cooling and saturating the gas stream to the water vapor-gas dew point temperature with a coarse spray of a recirculated solution and containing an absorption agent having a droplet size of approximately 100 microns;
cocurrently contacting the cooled and saturated gas stream with an ultrafine mist of fresh solution containing an absorption agent, the ultrafine mist having a majority of mist droplets of less than 50 microns in diameter by using at least one twin fluid atomizer;
constricting said gas stream;
spraying said constricted gas stream with a coarse spray of recirculated solution containing said absorption agent, said coarse spray having a mist droplets of approximately 100 microns in diameter; and directing said gas stream to a demister and demisting said gas stream.
2. The method of claim 1 further comprising:
collecting excess solution used during the step of saturating the gas stream;
collecting excess solution from the step of contacting the cooled and saturated gas with an ultra fine mist solution;
recirculating said collected excess solutions;
discharging unusable spent excess solution; and
controlling the rate of treatment of the gas stream based upon the rate of flow of the discharged unusable spent excess solution.
3. The method of claim 1 wherein said absorption agent is sodium carbonate.
4. The method of claim 1 wherein said absorption agent is sodium hydroxide.
5. The method of claim 1 further comprising the step of washing the demister with water to clean the demister and to add water to the recirculated solution.
6. The method of claim 1 wherein the constriction of the gas stream results in a pressure drop of two inches water column or less.
7. A method of removing particulate and sulfur oxides from a gas stream comprising the steps of: saturating the gas stream with a recirculate absorption solution to saturate the gas stream to the dew point temperature of the water vapor-gas mixture and remove particulates and sulfur oxides from the gas stream cocurrently contacting the cooled and saturated gas stream with an ultrafine mist of a fresh absorption solution, said ultrafine mist having an average droplet size of approximately twenty (20) microns;
directing said gas stream through constricted area;
directing said gas stream to a secondary contacting area;
where it is contacted with a coarse mist of recirculated absorption solution;
directing the gas stream to a demister;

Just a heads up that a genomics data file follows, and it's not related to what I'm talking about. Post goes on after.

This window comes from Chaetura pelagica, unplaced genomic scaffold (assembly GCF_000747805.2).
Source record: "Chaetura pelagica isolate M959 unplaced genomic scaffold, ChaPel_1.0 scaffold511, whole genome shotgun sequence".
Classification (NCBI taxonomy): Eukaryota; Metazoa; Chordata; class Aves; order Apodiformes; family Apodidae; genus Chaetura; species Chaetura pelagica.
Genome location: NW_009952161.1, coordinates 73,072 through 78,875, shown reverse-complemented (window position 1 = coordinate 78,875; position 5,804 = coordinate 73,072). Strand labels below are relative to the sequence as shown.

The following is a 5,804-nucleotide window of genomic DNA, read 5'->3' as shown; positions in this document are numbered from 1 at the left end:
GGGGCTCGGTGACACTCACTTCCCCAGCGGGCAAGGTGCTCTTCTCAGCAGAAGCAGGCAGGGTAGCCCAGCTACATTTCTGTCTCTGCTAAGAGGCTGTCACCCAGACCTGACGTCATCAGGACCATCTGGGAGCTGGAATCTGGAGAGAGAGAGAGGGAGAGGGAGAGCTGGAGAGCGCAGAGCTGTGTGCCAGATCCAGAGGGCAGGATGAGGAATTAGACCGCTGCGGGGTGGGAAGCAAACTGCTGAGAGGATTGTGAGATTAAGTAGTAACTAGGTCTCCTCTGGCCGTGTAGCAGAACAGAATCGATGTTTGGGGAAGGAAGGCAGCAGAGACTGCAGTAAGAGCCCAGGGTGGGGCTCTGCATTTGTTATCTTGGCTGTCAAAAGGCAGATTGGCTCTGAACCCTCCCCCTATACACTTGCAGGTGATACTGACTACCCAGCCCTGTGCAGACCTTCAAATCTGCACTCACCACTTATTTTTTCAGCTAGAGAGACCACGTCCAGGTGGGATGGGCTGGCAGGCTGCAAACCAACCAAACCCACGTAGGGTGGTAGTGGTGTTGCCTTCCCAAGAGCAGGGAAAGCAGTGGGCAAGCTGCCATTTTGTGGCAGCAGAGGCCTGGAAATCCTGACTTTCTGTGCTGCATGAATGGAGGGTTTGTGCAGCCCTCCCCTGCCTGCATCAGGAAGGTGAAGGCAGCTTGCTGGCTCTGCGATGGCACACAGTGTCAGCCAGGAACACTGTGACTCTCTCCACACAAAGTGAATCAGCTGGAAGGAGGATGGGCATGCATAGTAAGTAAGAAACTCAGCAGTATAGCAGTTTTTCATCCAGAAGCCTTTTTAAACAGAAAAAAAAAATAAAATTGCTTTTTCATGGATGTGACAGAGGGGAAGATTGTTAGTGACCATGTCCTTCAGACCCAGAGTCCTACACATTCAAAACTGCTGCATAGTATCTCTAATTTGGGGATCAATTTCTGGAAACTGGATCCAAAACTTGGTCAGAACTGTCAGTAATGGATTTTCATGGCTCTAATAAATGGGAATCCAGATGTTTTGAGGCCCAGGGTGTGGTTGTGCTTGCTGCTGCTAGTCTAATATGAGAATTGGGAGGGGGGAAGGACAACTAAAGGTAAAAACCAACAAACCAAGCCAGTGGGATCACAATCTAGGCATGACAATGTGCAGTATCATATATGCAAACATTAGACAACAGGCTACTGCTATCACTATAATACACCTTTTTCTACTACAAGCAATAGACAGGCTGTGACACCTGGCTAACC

demisting said gas stream prior to discharge of said gas stream into the environment;
collecting spent absorption solution;
controlling the rate of input of fresh solution by monitoring the pH of spent absorption solution and adjusting the rate based upon said pH; and
controlling the rate of output of spent solution by monitoring the rate of fresh solution input.
8. The method of claim 7 further comprising a step of demisting said gas stream after the step of presaturating the gas stream.
9. The method of claim 7 wherein said absorption agent is sodium carbonate.
10. The method of claim 7 wherein said absorption agent is sodium hydroxide.
11. The method of claim 7 further comprising the step of recovering said absorption solution.
12. A process for removing particulate matter and sulfur oxides from a gas stream comprising the steps:
Saturating the gas stream with a recycled solution containing an absorption agent to cool the gas stream and to saturate the gas stream to the dew point temperature of a water vapor-gas mixture; cocurrently contacting the cooled and saturated gas stream with an ultrafine mist of fresh solution containing the absorption agent, the ultrafine mist having an average mist droplet size less than fifty (50) microns;
directing the gas stream to a constricted area to create a constricted gas stream
recovering spent solution from the constricted area;
treating the gas stream with a coarse spray of recovered solution to remove particulate matter and sulfur oxides, said coarse spray having an average mist droplet size of approximately 100 microns;
demisting the gas stream; and
releasing the demisted gas stream into the environment.